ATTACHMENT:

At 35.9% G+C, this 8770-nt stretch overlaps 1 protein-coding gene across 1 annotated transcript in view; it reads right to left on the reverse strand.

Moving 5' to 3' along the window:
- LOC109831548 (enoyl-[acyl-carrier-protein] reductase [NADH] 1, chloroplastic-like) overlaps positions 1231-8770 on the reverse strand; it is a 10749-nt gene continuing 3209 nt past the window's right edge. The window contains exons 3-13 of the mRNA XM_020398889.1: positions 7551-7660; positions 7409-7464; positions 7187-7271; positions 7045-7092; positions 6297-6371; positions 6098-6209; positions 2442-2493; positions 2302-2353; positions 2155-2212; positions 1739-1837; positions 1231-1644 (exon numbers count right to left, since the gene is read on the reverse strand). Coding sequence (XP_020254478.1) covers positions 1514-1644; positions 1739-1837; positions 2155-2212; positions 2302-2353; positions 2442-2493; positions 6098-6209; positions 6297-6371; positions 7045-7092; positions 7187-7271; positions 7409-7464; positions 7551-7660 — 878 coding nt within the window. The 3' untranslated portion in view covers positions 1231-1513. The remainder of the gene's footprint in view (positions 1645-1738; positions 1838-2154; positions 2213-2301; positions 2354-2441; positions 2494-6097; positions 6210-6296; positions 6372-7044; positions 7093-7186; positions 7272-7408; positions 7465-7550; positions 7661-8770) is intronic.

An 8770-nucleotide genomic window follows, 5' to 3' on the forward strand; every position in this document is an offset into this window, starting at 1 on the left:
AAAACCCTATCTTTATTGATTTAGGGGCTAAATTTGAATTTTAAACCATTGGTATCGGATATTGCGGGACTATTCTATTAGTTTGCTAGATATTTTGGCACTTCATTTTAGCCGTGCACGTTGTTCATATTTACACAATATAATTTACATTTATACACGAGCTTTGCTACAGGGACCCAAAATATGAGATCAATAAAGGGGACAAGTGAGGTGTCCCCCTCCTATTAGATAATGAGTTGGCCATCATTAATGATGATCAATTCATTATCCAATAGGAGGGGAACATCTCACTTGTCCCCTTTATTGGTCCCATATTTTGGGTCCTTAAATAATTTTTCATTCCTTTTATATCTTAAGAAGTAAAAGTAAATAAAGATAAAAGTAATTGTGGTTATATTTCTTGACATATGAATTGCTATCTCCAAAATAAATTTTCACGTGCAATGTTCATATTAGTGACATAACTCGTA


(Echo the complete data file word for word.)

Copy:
At 35.9% G+C, this 8770-nt stretch overlaps 1 protein-coding gene across 1 annotated transcript in view; it reads right to left on the reverse strand.

Moving 5' to 3' along the window:
- LOC109831548 (enoyl-[acyl-carrier-protein] reductase [NADH] 1, chloroplastic-like) overlaps positions 1231-8770 on the reverse strand; it is a 10749-nt gene continuing 3209 nt past the window's right edge. The window contains exons 3-13 of the mRNA XM_020398889.1: positions 7551-7660; positions 7409-7464; positions 7187-7271; positions 7045-7092; positions 6297-6371; positions 6098-6209; positions 2442-2493; positions 2302-2353; positions 2155-2212; positions 1739-1837; positions 1231-1644 (exon numbers count right to left, since the gene is read on the reverse strand). Coding sequence (XP_020254478.1) covers positions 1514-1644; positions 1739-1837; positions 2155-2212; positions 2302-2353; positions 2442-2493; positions 6098-6209; positions 6297-6371; positions 7045-7092; positions 7187-7271; positions 7409-7464; positions 7551-7660 — 878 coding nt within the window. The 3' untranslated portion in view covers positions 1231-1513. The remainder of the gene's footprint in view (positions 1645-1738; positions 1838-2154; positions 2213-2301; positions 2354-2441; positions 2494-6097; positions 6210-6296; positions 6372-7044; positions 7093-7186; positions 7272-7408; positions 7465-7550; positions 7661-8770) is intronic.

An 8770-nucleotide genomic window follows, 5' to 3' on the forward strand; every position in this document is an offset into this window, starting at 1 on the left:
AAAACCCTATCTTTATTGATTTAGGGGCTAAATTTGAATTTTAAACCATTGGTATCGGATATTGCGGGACTATTCTATTAGTTTGCTAGATATTTTGGCACTTCATTTTAGCCGTGCACGTTGTTCATATTTACACAATATAATTTACATTTATACACGAGCTTTGCTACAGGGACCCAAAATATGAGATCAATAAAGGGGACAAGTGAGGTGTCCCCCTCCTATTAGATAATGAGTTGGCCATCATTAATGATGATCAATTCATTATCCAATAGGAGGGGAACATCTCACTTGTCCCCTTTATTGGTCCCATATTTTGGGTCCTTAAATAATTTTTCATTCCTTTTATATCTTAAGAAGTAAAAGTAAATAAAGATAAAAGTAATTGTGGTTATATTTCTTGACATATGAATTGCTATCTCCAAAATAAATTTTCACGTGCAATGTTCATATTAGTGACATAACTCGTA